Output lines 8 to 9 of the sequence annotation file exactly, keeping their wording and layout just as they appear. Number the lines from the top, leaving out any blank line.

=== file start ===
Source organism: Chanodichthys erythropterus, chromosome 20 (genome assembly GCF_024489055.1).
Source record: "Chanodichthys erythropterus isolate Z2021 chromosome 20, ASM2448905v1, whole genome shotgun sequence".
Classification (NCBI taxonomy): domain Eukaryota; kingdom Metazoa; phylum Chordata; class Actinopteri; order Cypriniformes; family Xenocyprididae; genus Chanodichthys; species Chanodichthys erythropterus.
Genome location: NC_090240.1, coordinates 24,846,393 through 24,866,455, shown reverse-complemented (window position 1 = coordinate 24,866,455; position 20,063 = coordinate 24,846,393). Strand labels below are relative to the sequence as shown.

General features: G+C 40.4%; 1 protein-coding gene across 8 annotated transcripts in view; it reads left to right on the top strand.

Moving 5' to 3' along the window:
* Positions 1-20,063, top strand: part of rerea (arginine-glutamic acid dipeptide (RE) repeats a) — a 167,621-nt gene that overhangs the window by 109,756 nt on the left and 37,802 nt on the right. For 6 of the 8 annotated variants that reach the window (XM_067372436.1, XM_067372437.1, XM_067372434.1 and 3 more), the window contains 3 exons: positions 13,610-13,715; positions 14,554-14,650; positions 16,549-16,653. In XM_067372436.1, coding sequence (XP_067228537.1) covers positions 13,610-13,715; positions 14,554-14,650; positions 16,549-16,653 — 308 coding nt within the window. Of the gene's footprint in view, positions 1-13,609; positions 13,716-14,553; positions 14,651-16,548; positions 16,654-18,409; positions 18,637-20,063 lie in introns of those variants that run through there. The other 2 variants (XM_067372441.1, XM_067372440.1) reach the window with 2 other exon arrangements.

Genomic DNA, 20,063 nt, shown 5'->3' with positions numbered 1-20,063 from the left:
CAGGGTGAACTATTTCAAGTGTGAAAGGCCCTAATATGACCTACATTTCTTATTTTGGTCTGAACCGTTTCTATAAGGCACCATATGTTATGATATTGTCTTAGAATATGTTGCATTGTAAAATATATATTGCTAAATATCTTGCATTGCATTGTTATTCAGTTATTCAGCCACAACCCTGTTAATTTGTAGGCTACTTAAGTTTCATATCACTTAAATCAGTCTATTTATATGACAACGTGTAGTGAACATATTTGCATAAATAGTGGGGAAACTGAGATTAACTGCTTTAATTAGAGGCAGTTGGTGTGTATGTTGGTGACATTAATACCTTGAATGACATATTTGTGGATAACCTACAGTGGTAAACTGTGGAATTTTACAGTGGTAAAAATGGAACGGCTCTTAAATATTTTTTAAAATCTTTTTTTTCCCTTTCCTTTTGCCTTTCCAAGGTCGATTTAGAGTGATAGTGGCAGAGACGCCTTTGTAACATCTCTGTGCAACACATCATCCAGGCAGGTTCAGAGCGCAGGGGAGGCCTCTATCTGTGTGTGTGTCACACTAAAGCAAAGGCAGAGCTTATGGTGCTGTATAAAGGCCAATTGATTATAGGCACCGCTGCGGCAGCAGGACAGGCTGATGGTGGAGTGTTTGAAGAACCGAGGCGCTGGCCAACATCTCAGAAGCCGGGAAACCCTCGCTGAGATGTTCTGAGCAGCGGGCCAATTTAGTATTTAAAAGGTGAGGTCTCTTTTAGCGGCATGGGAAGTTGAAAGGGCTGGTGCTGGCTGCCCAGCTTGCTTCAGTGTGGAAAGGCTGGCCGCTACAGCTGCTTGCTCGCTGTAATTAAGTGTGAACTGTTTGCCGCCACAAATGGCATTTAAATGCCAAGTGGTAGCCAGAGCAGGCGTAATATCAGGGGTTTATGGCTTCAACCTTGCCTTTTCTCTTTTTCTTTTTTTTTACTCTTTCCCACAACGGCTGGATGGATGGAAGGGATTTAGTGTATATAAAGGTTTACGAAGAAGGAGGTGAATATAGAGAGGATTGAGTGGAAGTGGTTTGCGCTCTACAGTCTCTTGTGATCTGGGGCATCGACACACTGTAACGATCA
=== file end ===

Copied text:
Genomic DNA, 20,063 nt, shown 5'->3' with positions numbered 1-20,063 from the left:
CAGGGTGAACTATTTCAAGTGTGAAAGGCCCTAATATGACCTACATTTCTTATTTTGGTCTGAACCGTTTCTATAAGGCACCATATGTTATGATATTGTCTTAGAATATGTTGCATTGTAAAATATATATTGCTAAATATCTTGCATTGCATTGTTATTCAGTTATTCAGCCACAACCCTGTTAATTTGTAGGCTACTTAAGTTTCATATCACTTAAATCAGTCTATTTATATGACAACGTGTAGTGAACATATTTGCATAAATAGTGGGGAAACTGAGATTAACTGCTTTAATTAGAGGCAGTTGGTGTGTATGTTGGTGACATTAATACCTTGAATGACATATTTGTGGATAACCTACAGTGGTAAACTGTGGAATTTTACAGTGGTAAAAATGGAACGGCTCTTAAATATTTTTTAAAATCTTTTTTTTCCCTTTCCTTTTGCCTTTCCAAGGTCGATTTAGAGTGATAGTGGCAGAGACGCCTTTGTAACATCTCTGTGCAACACATCATCCAGGCAGGTTCAGAGCGCAGGGGAGGCCTCTATCTGTGTGTGTGTCACACTAAAGCAAAGGCAGAGCTTATGGTGCTGTATAAAGGCCAATTGATTATAGGCACCGCTGCGGCAGCAGGACAGGCTGATGGTGGAGTGTTTGAAGAACCGAGGCGCTGGCCAACATCTCAGAAGCCGGGAAACCCTCGCTGAGATGTTCTGAGCAGCGGGCCAATTTAGTATTTAAAAGGTGAGGTCTCTTTTAGCGGCATGGGAAGTTGAAAGGGCTGGTGCTGGCTGCCCAGCTTGCTTCAGTGTGGAAAGGCTGGCCGCTACAGCTGCTTGCTCGCTGTAATTAAGTGTGAACTGTTTGCCGCCACAAATGGCATTTAAATGCCAAGTGGTAGCCAGAGCAGGCGTAATATCAGGGGTTTATGGCTTCAACCTTGCCTTTTCTCTTTTTCTTTTTTTTTACTCTTTCCCACAACGGCTGGATGGATGGAAGGGATTTAGTGTATATAAAGGTTTACGAAGAAGGAGGTGAATATAGAGAGGATTGAGTGGAAGTGGTTTGCGCTCTACAGTCTCTTGTGATCTGGGGCATCGACACACTGTAACGATCA